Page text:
According to national sources, those who experience OCD symptoms for the first time in childhood or adolescence are more likely to develop problems with substance abuse. Adolescents and young adults do not always have the tools or maturity to handle overwhelming thoughts and anxieties on their own. As a result, they may try to take measures into their own hands through the use of drugs and alcohol. This can lead to addiction long-term.
During the adolescent and young adult years, the brain is undergoing dynamic changes. It is not yet fully mature. Specifically, the parts dedicated to learning, judgement, and decision-making are not fully developed. This makes adolescents more likely to act on impulse, which often includes trying drugs and alcohol. The problem is, when drugs and alcohol are introduced at a young age, the brain progress is disrupted. The brain learns and remembers the pleasurable effects of drugs and alcohol. The chemicals from the drugs re-wire the parts of the brain dedicated to pleasure and learning, and compel young people to use/drink again and again to feel the same effects. This is when addiction can start to set in.
When a child or teen is struggling with OCD, and then begins to use drugs and alcohol, he or she becomes at high risk for developing a substance use disorder. As a result, it is important to seek professional help for both disorders, if and when they surface.
Substance Addiction and OCD Treatment
Early intervention is highly beneficial for youth struggling with OCD and/or substance abuse. By catching these issues at a young age, you can help your child better manage symptoms, develop healthy habits, and find success down the road.
When OCD and addiction occur in the same individual, they are called co-occurring disorders or (more formally) a dual diagnosis. Although there is no cure for either disorder, both OCD and addiction are very treatable and can be managed with ongoing and active care.
Treating OCD and addiction together requires an integrated approach. This means that treatment for both disorders is provided at the same time, by the same team, in the same setting. This ensures that professionals fully understand the effects of each disorder, how they are contributing to one another in the individual, and how to treat them effectively. In an integrated dual diagnosis setting, teens and young adults will receive a multi-dimensional treatment plan that helps them:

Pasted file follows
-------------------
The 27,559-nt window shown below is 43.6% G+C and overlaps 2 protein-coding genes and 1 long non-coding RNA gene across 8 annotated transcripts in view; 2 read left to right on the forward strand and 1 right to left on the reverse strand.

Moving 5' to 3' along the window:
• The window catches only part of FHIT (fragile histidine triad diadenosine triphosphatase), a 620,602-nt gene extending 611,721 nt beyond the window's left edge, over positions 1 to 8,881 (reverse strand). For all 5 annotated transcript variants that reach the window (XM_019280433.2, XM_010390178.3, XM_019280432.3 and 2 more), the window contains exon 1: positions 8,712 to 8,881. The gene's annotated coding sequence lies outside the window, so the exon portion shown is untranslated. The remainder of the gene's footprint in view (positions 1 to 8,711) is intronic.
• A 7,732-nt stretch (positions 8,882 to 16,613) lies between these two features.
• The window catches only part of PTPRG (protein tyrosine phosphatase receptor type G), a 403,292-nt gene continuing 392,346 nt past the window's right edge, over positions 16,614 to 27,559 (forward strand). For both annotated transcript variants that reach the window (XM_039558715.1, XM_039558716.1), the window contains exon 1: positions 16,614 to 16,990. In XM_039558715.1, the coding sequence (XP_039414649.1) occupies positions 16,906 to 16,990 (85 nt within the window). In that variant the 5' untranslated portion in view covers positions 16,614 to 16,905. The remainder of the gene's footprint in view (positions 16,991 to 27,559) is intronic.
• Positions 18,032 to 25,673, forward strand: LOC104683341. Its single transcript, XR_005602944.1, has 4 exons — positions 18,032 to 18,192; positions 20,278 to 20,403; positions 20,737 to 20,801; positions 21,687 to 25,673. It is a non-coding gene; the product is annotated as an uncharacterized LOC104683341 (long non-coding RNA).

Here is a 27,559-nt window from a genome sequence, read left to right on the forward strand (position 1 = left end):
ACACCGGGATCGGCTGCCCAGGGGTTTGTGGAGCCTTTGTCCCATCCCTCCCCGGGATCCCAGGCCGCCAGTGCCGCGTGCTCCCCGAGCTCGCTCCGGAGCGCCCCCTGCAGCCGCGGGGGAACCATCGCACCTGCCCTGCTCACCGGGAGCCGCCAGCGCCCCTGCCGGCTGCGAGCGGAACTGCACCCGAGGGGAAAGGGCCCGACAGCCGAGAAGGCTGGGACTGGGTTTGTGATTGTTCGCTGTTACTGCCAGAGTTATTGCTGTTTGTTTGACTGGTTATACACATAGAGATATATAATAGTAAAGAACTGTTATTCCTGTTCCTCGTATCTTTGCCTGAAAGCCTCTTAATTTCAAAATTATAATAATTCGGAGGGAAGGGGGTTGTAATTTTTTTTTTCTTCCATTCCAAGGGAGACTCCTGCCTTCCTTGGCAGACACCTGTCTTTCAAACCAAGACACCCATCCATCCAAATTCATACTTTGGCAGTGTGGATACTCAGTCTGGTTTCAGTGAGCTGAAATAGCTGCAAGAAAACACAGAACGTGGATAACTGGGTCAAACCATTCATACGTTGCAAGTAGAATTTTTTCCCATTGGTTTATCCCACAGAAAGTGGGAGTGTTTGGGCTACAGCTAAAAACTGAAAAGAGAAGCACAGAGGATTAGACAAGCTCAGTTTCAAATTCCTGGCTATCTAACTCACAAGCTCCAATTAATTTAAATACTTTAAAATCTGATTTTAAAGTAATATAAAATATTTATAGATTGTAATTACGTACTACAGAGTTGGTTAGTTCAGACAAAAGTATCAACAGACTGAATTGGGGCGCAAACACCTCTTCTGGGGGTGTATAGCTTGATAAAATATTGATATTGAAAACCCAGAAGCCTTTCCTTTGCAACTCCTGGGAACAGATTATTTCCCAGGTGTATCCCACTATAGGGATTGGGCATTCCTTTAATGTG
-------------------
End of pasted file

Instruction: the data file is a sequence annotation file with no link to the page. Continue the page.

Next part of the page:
- Identify negative thought patterns and subsequent behaviors
- Understand how to cope with, and manage, the symptoms of OCD
- Get to the root of their substance abuse problems
- Develop strategies to manage anxieties, and slow-down drug cravings
- Understand that full recovery is possible
- Make positive and healthy changes in his or her life
For those struggling with Obsessive Compulsive Disorder and addiction, medication and behavioral therapies are typically recommended for treatment. Cognitive Behavioral Therapy, or CBT, is one of the more common therapeutic modalities for treating co-occurring OCD and addiction. CBT helps individuals identify and change their negative thought patterns and behaviors – such as recognizing anxious thoughts when they occur, and stopping the rituals that follow. At Turnbridge, counseling, support groups, family therapy, and holistic therapy methods are also utilized for teens and young adults.
If your child is suffering from OCD and substance use or addiction, it is important to seek help now. Adolescents and young adults who use substances to cope with OCD have a high risk of addiction later in life. Early dual diagnosis treatment is key to keeping your loved one on the most healthy, successful path. If you would like to speak with a professional at Turnbridge about OCD and addiction treatment, please do not hesitate to call 877-581-1793, or explore our treatment programs online.